As the cryptocurrency world continues to negotiate bad news and problems with scams and phishing, the latest revelation that the State Bank of Pakistan (SBP) had reportedly banned the use of cryptocurrencies has turned out to be another piece of fake news. In its statement, the SBP made no mention that cryptocurrencies are banned in the country, but cautioned its customers against dealing with digital currencies, particularly shady initial coin offerings (ICOs).
The first clarification made by the bank indicated that it did not recognize crypto currencies as legal tender:“[Digital currencies] are neither recognized as a Legal Tender nor has SBP authorized or licensed any individual or entity for the issuance, sale, purchase, exchange or investment in any such Virtual Currencies/Coins/Tokens in Pakistan.”
The SBP also advised financial institutions such as banks, payment system operators and payment service providers not to allow their account holders to carry out transactions in digital currencies or to participate in ICOs.
The document also warned potential investors about the perils of fraud and scams, especially with Ponzi schemes currently prevalent in the cryptocurrency and ICO industries. It recommended that persons should steer clear of digital currencies to avoid severe financial losses and the eventual implications. The statement, however, was unclear on what those legal implications would be.
The State Bank of Pakistan confirmed its wariness over the “ambiguous nature” of digital currencies, which it said don’t offer any sort of legal protection or recourse if losses were eventually incurred. The bank also cited the extreme price volatility of such currencies, which were inherently based on speculation which is damaging to the market, as well as the highly probable incidence of failures and closures of digital currencies emanating from ICOs and the high probability of hacking digital wallets and the recent hacks of cryptocurrency exchanges, where hundreds of millions of dollars’ worth of digital currencies have disappeared.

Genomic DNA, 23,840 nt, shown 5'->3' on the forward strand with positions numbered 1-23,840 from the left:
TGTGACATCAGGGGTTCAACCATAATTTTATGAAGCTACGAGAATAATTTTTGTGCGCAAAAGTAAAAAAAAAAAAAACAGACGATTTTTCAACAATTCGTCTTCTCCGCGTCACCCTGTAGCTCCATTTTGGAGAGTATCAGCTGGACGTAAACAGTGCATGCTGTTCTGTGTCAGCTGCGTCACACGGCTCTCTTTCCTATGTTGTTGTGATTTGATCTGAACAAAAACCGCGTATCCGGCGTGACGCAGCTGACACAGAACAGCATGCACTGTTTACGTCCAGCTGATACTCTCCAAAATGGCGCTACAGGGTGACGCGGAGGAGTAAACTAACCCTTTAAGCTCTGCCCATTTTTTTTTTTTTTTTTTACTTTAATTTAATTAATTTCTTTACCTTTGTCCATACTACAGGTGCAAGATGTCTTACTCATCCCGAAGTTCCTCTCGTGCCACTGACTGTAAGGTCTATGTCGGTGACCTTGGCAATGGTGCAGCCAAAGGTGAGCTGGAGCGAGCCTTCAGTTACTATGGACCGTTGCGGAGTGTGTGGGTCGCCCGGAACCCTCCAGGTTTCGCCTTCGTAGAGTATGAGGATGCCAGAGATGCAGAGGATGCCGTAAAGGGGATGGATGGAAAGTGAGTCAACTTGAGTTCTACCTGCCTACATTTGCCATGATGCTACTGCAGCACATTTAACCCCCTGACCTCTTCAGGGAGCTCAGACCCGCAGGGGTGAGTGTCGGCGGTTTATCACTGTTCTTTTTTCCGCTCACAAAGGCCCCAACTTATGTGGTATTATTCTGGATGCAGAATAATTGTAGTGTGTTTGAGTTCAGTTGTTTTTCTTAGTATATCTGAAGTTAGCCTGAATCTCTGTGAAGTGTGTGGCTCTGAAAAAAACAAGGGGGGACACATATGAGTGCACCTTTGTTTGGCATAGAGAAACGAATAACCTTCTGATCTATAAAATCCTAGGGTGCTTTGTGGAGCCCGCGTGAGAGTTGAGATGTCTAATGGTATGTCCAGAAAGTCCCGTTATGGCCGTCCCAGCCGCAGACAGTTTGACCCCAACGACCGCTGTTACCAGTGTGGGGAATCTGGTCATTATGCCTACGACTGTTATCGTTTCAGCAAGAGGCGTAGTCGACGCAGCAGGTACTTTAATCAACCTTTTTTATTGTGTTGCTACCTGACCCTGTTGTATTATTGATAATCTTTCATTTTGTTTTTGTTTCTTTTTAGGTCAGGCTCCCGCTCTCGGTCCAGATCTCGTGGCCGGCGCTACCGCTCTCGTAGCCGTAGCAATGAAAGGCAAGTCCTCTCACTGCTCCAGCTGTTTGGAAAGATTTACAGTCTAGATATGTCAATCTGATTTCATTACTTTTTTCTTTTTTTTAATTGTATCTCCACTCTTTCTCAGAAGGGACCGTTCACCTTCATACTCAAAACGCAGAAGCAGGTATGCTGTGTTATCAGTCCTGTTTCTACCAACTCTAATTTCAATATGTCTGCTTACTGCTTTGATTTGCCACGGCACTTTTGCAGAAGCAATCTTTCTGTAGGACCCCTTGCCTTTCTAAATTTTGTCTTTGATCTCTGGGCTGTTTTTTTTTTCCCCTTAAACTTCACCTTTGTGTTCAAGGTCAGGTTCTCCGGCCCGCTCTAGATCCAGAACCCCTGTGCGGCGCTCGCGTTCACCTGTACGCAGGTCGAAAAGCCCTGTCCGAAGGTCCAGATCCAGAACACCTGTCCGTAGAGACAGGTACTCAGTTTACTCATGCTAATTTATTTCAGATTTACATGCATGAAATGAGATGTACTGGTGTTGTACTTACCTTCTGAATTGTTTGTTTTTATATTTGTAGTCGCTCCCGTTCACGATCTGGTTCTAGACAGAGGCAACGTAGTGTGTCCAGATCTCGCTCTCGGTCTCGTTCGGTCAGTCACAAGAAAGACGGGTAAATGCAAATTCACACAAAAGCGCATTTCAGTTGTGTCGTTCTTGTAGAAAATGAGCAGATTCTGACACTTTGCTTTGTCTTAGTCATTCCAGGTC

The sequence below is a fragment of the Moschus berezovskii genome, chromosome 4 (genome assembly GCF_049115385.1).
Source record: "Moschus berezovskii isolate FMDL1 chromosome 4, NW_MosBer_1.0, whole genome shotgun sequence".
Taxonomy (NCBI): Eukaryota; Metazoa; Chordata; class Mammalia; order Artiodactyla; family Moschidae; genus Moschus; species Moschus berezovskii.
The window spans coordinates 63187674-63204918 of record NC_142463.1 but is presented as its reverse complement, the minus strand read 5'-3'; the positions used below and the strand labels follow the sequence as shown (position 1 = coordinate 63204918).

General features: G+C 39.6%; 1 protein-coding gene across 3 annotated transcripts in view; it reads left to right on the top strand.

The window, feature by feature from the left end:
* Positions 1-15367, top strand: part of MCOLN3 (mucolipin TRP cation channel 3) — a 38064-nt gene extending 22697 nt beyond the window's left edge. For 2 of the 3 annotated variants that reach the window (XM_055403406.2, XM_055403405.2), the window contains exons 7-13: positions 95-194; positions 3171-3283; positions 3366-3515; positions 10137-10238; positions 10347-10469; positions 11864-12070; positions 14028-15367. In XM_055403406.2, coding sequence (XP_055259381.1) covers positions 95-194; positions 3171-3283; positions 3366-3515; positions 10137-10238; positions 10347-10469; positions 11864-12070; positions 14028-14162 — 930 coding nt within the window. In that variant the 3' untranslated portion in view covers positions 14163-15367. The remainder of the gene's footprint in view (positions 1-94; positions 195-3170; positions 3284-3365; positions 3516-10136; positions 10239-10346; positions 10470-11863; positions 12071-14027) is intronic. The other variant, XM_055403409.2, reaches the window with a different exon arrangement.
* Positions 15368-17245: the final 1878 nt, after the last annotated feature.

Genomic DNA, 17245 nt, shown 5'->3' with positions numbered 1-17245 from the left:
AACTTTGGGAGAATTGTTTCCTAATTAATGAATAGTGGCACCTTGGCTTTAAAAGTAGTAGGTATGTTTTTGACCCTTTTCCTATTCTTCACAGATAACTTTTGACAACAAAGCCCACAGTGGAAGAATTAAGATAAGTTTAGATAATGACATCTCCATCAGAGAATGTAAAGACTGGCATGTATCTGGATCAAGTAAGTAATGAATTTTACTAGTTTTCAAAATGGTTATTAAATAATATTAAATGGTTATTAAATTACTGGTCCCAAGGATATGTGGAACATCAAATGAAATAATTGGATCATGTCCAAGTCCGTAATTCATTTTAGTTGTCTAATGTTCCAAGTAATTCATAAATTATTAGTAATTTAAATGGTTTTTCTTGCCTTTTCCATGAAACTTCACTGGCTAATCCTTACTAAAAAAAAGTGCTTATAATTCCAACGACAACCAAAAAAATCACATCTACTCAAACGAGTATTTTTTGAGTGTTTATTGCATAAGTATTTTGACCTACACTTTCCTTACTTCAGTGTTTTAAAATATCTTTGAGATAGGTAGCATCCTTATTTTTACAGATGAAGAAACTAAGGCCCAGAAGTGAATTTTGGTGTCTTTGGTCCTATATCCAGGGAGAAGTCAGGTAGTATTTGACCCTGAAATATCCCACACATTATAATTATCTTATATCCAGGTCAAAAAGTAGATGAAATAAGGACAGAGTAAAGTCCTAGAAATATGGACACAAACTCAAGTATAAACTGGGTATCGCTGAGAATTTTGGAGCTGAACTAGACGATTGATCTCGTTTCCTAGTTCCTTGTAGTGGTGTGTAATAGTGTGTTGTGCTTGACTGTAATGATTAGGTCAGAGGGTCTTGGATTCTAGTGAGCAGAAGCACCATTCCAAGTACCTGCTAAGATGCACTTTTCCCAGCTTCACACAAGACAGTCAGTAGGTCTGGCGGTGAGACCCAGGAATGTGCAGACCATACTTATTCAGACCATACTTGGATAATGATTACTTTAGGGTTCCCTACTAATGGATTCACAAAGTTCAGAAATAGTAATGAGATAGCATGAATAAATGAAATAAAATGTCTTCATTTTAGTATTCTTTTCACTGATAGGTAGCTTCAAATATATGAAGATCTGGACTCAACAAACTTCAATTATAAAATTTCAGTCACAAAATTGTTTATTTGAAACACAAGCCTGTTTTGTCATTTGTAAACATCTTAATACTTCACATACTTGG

Despite it wariness of cryptocurrencies, SBP has not stated explicitly that the use of digital currencies is illegal in the country. According to the statement, cryptocurrencies are not recognized as legal tender and that users should be extremely cautious before venturing to invest in them. However, the SBP notes that transfer of digital currencies outside Pakistan remains illegal and that could have implications on those who want to transfer their profits or assets to more friendly territory.
This announcement comes just after the Reserve Bank of India released a similar statement where it stated that it would no longer allow transactions in digital currencies. In fact, it expressly stated that the RBI would be halting any transactions with other entities dealing in Virtual Currencies.
Although India appears to be positive on blockchain technology, it appears to be clamping down on the use of cryptocurrencies which are viewed as dangerously volatile and susceptible to scams and other fraudulent operations.
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